I’m not sure why, but I half expected Tom Gabel’s extreme vocal work to give way at some point in the show and just give out. That never happened and I’m not sure why I thought it would, but Gabel did an incredible job.
His voice has this harsh and gritty feel to it that sounds just as good live as it does on the album. Belted out versions of High Pressure Low and Don’t Lose Touch instantly became crowd sing-a-longs with the pit down in front. After playing the title tracks of their two latest albums, New Wave and White Crosses, Against Me! continued playing tracks from these two albums and were quickly recognizable.
Incredible renditions of I Was a Teenage Anarchist, The Ocean, White People for Peace, and Americans Abroad followed and were all surprisingly enjoyable for me, despite having a certain dislike for Teenage Anarchist and Americans Abroad.
After a few older songs, I noticed the frequency of concertgoers crowd surfing and getting up on stage. The bouncers would always come by and attempt to shove them off, with little success.
Kids would get up on stage, run over and pat Gabel on the shoulder or whatever they felt like doing in their few seconds in the spotlight, and the return once more to the swarming mass.
More than halfway through the show a kid actually got up on stage and grabbed the mic and attempted to sing.
Of course, no harm was dealt to any of the band members but I wondered why the persistent futility of the bouncers suddenly dropped off as they acted as if it wasn’t a big deal now.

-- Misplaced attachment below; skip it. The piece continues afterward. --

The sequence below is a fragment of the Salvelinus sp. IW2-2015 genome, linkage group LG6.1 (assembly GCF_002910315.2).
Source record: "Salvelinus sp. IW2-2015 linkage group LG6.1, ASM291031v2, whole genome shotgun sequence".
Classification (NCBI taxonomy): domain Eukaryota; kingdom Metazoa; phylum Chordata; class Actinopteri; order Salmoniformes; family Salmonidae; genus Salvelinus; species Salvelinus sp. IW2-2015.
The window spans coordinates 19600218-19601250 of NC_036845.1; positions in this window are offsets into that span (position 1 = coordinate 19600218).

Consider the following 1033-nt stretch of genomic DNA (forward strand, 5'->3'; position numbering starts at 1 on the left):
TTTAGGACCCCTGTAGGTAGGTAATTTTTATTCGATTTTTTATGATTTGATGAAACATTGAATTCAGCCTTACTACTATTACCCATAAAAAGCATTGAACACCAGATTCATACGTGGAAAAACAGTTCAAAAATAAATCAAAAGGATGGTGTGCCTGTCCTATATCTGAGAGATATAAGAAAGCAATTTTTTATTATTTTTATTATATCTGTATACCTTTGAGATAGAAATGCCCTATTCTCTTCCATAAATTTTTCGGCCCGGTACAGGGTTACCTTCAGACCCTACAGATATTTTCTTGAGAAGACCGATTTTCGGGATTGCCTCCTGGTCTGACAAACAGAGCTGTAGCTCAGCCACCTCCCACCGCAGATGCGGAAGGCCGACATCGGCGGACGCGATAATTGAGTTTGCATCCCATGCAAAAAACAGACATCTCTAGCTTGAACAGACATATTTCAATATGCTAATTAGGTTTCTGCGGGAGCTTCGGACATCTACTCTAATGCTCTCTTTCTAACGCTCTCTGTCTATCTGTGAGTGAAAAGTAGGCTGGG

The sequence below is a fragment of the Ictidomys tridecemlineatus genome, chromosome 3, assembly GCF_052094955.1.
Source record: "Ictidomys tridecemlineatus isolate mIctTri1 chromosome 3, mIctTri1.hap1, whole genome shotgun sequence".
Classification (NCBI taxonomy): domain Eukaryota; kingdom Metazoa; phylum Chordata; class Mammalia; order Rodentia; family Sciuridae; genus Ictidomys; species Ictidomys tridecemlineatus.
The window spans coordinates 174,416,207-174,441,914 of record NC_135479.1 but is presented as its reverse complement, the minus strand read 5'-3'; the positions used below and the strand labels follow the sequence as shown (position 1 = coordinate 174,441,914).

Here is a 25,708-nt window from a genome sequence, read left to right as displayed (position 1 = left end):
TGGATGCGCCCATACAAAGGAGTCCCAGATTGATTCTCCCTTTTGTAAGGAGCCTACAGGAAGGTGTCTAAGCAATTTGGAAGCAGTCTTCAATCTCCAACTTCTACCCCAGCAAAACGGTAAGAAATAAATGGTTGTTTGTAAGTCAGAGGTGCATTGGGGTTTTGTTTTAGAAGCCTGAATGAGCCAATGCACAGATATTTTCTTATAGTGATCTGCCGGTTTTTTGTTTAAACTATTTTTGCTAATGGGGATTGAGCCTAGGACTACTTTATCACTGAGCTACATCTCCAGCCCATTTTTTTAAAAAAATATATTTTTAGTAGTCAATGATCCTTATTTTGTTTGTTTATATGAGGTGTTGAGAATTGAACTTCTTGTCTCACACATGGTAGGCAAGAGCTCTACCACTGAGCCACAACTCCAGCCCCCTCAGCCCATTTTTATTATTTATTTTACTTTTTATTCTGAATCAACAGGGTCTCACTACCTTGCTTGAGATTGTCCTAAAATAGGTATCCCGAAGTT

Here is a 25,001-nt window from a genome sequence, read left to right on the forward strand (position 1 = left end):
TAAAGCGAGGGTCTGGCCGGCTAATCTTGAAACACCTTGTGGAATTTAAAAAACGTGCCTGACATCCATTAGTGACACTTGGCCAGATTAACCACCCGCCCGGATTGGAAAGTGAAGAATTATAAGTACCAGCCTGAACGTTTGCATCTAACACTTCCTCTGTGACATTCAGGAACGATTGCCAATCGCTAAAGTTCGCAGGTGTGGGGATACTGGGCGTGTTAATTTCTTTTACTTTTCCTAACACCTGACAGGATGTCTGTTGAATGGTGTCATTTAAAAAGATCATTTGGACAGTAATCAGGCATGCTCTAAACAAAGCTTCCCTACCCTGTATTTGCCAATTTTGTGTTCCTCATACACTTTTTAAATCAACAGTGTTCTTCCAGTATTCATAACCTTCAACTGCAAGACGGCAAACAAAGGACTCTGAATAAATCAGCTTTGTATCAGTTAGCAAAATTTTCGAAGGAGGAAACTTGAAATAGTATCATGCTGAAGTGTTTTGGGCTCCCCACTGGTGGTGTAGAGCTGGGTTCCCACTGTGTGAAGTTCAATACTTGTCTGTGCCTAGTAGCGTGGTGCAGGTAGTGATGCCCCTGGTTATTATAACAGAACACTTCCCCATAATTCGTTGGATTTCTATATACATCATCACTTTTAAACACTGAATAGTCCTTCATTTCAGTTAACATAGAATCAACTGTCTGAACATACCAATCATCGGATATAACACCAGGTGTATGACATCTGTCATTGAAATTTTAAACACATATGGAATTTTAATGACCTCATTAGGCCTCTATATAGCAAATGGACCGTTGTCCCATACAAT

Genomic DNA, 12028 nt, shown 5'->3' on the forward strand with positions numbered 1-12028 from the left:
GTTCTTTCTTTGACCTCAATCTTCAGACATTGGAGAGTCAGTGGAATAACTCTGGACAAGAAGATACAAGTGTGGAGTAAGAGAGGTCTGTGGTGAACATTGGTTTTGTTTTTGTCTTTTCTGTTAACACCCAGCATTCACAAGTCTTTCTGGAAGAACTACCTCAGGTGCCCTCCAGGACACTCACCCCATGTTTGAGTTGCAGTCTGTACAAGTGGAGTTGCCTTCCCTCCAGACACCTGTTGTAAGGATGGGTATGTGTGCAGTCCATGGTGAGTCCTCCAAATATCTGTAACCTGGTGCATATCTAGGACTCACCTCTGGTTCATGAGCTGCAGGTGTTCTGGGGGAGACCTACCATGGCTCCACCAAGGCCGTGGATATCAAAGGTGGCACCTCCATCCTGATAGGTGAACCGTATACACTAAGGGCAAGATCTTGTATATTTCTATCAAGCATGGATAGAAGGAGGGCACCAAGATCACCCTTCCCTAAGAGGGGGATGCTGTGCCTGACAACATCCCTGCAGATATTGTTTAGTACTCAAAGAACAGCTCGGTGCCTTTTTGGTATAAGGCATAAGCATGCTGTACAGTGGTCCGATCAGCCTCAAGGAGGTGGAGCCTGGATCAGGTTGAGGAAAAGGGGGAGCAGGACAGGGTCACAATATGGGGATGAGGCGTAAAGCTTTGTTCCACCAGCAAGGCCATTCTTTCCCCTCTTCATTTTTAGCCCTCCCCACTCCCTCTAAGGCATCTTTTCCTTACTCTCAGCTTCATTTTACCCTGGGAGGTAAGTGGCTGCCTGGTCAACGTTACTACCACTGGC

After a kid tried singling along to This Shit Rules on stage with Gabel and failed twice, causing the band to restart the song (it was all good natured from the band members and crowd alike) Against Me! wrapped things up with Bamboo Bones, Thrash Unreal, and Sink, Florida, Sink with everyone belting out the lyrics in their alcohol-induced haze (or sobering reality of youthfulness for those of us upstairs).
Thrash Unreal was incredibly powerful to hear live, with everyone in the crowd singing along with the “ba ba bas” in the song, supplying the kind of chills you can only receive from physically being at a show.
One planned encore later, the show ended and everybody began to disperse into the night. The early evenings disappointment was completely forgotten by the end of the show thanks to every band’s great performance.
After coming home and adding some new albums to my iTunes, I think it’s safe to say that this was a very successful concert.
If you’re over 21 and want to see a show at Castle, go right ahead. Anyone under that age may not be so inclined to spend more than $15 to see a show from high up, however.
If you get the chance to see Fences, Cheap Girls, or Against Me! live, whether down here in Bloomington-Normal or back in your hometown, I say take that chance and be prepared for a great show.